reflective about all his accomplishments. ?I led the first and largest research project on ethnic minority businesses and banks in the UK. The three-year project (1999-2003) was funded by the British Bankers?Association (now known as UK Finance), which represented the main high street banks, the Department for Trade and Industry (DTI, now Business, Energy and Industrial Strategy), and support from the Commission for Racial Equality (now, Equalities and Human Rights Commission). The findings, which were welcomed by the BBA and DTI, were an important reference point for financial and business support stakeholders working with ethnic minority entrepreneurs. They also acted as a catalyst for a number of initiatives to improve relationships between the banks and ethnic minority businesses. CREME was at the forefront of such convening such initiatives, many of which focused on fostering mutual understanding between minority businesses and banks.I helped to develop activities to the implement insights from this body of work in my role as Co-Chair of the national ?Diversity and Inclusion Business Council?. businesses are informed by sound principles. I work closely with specialist and mainstream agencies, particularly in the Midlands?area. The result of these collaborations has been a series of initiatives aimed at improving the services available to ethnic minority businesses. In summary, I have aimed to achieve the highest standards in education in its broadest sense: by being at the leading edge of scholarship; by influencing policy so that it is attuned to the lessons of research; and by striving to ensure that world of academe to the communities that it serves. I was awarded an OBE for my work on ethnic minority businesses in the Queen?s 2004 New Year ?s honours list.? Commenting on his wide-span of professional successes, Monder is open and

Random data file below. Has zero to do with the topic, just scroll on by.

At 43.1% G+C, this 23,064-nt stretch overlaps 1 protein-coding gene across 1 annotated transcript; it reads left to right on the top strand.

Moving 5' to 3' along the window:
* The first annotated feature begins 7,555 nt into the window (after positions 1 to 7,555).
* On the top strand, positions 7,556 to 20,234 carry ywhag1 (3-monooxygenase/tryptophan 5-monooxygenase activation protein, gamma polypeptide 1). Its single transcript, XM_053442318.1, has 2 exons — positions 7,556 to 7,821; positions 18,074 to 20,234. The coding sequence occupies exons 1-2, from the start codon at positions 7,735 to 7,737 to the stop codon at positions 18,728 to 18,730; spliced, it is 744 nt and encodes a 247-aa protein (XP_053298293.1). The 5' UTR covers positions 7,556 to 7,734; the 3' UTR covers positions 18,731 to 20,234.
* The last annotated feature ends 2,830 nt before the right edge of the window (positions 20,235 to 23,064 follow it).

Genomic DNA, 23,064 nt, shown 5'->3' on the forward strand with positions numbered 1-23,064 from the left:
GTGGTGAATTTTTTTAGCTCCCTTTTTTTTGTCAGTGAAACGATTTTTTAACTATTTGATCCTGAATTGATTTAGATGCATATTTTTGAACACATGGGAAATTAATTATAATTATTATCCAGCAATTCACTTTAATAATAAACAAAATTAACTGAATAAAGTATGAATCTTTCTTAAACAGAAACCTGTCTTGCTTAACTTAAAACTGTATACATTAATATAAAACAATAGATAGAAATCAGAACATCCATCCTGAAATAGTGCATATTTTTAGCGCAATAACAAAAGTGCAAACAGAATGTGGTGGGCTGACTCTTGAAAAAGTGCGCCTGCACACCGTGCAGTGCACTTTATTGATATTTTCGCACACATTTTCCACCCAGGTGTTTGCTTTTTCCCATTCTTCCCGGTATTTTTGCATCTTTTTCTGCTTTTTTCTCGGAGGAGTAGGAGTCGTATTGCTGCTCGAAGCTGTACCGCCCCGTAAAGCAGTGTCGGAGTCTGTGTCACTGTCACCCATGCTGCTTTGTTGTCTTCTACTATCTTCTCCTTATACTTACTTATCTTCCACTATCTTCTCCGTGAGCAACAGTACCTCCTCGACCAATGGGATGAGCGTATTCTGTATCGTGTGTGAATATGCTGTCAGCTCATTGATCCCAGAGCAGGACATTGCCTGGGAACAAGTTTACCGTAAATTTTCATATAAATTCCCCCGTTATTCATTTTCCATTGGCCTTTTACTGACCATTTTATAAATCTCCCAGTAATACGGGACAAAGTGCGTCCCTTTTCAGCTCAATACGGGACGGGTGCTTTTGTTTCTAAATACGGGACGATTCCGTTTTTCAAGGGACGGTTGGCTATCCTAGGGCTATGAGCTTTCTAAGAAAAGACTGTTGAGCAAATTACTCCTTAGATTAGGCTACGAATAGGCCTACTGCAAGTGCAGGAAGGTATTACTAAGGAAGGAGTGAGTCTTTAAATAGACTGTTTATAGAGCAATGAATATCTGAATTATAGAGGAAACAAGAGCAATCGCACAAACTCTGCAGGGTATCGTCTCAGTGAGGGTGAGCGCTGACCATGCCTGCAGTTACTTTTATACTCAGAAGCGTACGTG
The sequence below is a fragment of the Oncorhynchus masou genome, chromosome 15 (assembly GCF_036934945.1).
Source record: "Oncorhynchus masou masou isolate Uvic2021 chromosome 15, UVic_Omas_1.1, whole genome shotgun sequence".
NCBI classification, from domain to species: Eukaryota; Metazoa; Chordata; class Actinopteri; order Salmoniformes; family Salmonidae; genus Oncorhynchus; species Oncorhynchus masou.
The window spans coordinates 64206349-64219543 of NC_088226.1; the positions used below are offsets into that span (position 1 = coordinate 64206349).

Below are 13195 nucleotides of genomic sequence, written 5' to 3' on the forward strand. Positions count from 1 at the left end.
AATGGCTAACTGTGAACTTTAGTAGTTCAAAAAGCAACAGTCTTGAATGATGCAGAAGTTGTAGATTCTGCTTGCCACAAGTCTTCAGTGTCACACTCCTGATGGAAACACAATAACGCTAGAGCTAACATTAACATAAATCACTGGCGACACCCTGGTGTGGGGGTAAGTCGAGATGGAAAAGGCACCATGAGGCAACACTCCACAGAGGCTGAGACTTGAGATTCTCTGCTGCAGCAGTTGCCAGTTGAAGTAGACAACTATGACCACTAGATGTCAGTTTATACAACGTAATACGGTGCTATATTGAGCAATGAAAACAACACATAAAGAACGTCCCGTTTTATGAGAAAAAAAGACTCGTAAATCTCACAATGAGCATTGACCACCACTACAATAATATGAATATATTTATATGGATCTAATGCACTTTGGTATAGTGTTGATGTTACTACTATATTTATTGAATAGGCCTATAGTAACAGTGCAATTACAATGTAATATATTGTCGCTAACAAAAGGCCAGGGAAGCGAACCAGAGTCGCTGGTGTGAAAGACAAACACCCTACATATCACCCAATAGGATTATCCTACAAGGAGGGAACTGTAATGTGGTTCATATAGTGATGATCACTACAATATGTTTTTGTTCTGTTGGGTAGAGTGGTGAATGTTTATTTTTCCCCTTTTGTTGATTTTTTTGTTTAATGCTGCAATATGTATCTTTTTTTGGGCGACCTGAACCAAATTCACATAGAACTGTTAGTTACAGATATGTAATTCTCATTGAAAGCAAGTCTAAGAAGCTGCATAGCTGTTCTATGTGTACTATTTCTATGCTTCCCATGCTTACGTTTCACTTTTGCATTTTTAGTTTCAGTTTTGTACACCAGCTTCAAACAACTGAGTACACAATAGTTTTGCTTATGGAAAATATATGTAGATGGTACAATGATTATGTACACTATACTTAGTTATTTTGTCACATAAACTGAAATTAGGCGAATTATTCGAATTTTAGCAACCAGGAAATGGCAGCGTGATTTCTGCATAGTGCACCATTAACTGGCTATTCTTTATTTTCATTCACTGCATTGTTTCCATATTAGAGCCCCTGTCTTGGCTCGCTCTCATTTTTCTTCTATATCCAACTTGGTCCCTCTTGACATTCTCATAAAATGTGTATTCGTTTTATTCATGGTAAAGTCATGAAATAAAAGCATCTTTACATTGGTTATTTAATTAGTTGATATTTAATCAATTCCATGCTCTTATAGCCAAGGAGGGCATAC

?I have been engaged in a major programme of research and knowledge transfer activities on procurement and disadvantaged firms since 2003. The resulting activities have produced; A substantial research programme with awards from funding bodies ? The European Regional Development Fund, Equality & Human Rights Commission (EHRC), Economic & Social Research Council, Higher Education Innovation Fund, Institute for Public Policy Research (IPPR), Migration Policy Group.Further pioneering initiatives involving the corporate sector. The Supplier Development East Midlands initiative was established in 2004. It brought together 20 leading corporations with TAG Network Midlands Insider 17

minority businesses in order to promote supply chain relationships. It was successfully ?spun-out?in 2006 and operates to this day as Minority Supplier Development UK. It was followed by a similar initiative, based on a cross-sector collaborative for Leicester City Council in 2010. In addition, long-term engagement (over a 10-year period) with policy-makers, including the Department for Business, Innovation and Skills (now Business, Energy and Industrial Strategy), Chartered Institute for Purchasing and Supply, Business in the Community, East Midlands Development Agency (EMDA), Advantage West Midlands, the EHRC and the Migration Policy Group."